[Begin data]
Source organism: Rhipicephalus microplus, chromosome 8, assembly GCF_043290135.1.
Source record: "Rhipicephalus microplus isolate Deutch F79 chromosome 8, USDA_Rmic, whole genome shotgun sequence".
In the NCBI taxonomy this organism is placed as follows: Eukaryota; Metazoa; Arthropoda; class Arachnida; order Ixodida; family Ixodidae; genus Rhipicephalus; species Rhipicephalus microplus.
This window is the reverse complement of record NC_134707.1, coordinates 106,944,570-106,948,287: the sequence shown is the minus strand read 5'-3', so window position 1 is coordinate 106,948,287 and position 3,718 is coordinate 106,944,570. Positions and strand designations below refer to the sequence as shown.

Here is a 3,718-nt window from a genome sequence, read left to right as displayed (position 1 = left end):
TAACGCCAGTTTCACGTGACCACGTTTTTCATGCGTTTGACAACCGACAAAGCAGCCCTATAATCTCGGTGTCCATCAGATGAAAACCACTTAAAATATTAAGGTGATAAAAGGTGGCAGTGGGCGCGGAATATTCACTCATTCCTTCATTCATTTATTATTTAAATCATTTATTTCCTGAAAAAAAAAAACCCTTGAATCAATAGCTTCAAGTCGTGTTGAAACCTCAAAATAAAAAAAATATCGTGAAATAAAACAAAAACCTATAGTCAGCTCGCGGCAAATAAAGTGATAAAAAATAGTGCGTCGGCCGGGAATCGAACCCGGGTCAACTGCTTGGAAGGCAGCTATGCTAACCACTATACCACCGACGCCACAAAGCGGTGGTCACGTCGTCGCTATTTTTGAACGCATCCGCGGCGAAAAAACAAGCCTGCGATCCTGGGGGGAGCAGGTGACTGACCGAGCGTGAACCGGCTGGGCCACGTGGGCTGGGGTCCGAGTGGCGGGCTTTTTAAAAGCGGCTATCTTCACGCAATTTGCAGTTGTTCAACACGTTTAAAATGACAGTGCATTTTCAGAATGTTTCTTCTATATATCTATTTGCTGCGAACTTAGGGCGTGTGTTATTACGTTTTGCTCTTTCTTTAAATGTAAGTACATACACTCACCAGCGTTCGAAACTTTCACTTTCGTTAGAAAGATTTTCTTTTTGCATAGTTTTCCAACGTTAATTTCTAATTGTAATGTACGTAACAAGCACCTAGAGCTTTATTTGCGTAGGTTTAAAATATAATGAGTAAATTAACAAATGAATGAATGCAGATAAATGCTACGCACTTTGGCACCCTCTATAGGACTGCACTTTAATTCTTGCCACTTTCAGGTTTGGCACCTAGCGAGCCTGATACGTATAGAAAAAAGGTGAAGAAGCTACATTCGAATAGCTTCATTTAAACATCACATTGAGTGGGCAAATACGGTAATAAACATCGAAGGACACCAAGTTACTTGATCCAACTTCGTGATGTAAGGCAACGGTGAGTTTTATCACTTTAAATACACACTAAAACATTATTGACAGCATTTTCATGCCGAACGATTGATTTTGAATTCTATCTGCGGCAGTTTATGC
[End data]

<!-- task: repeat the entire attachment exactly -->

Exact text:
Source organism: Rhipicephalus microplus, chromosome 8, assembly GCF_043290135.1.
Source record: "Rhipicephalus microplus isolate Deutch F79 chromosome 8, USDA_Rmic, whole genome shotgun sequence".
In the NCBI taxonomy this organism is placed as follows: Eukaryota; Metazoa; Arthropoda; class Arachnida; order Ixodida; family Ixodidae; genus Rhipicephalus; species Rhipicephalus microplus.
This window is the reverse complement of record NC_134707.1, coordinates 106,944,570-106,948,287: the sequence shown is the minus strand read 5'-3', so window position 1 is coordinate 106,948,287 and position 3,718 is coordinate 106,944,570. Positions and strand designations below refer to the sequence as shown.

Here is a 3,718-nt window from a genome sequence, read left to right as displayed (position 1 = left end):
TAACGCCAGTTTCACGTGACCACGTTTTTCATGCGTTTGACAACCGACAAAGCAGCCCTATAATCTCGGTGTCCATCAGATGAAAACCACTTAAAATATTAAGGTGATAAAAGGTGGCAGTGGGCGCGGAATATTCACTCATTCCTTCATTCATTTATTATTTAAATCATTTATTTCCTGAAAAAAAAAAACCCTTGAATCAATAGCTTCAAGTCGTGTTGAAACCTCAAAATAAAAAAAATATCGTGAAATAAAACAAAAACCTATAGTCAGCTCGCGGCAAATAAAGTGATAAAAAATAGTGCGTCGGCCGGGAATCGAACCCGGGTCAACTGCTTGGAAGGCAGCTATGCTAACCACTATACCACCGACGCCACAAAGCGGTGGTCACGTCGTCGCTATTTTTGAACGCATCCGCGGCGAAAAAACAAGCCTGCGATCCTGGGGGGAGCAGGTGACTGACCGAGCGTGAACCGGCTGGGCCACGTGGGCTGGGGTCCGAGTGGCGGGCTTTTTAAAAGCGGCTATCTTCACGCAATTTGCAGTTGTTCAACACGTTTAAAATGACAGTGCATTTTCAGAATGTTTCTTCTATATATCTATTTGCTGCGAACTTAGGGCGTGTGTTATTACGTTTTGCTCTTTCTTTAAATGTAAGTACATACACTCACCAGCGTTCGAAACTTTCACTTTCGTTAGAAAGATTTTCTTTTTGCATAGTTTTCCAACGTTAATTTCTAATTGTAATGTACGTAACAAGCACCTAGAGCTTTATTTGCGTAGGTTTAAAATATAATGAGTAAATTAACAAATGAATGAATGCAGATAAATGCTACGCACTTTGGCACCCTCTATAGGACTGCACTTTAATTCTTGCCACTTTCAGGTTTGGCACCTAGCGAGCCTGATACGTATAGAAAAAAGGTGAAGAAGCTACATTCGAATAGCTTCATTTAAACATCACATTGAGTGGGCAAATACGGTAATAAACATCGAAGGACACCAAGTTACTTGATCCAACTTCGTGATGTAAGGCAACGGTGAGTTTTATCACTTTAAATACACACTAAAACATTATTGACAGCATTTTCATGCCGAACGATTGATTTTGAATTCTATCTGCGGCAGTTTATGC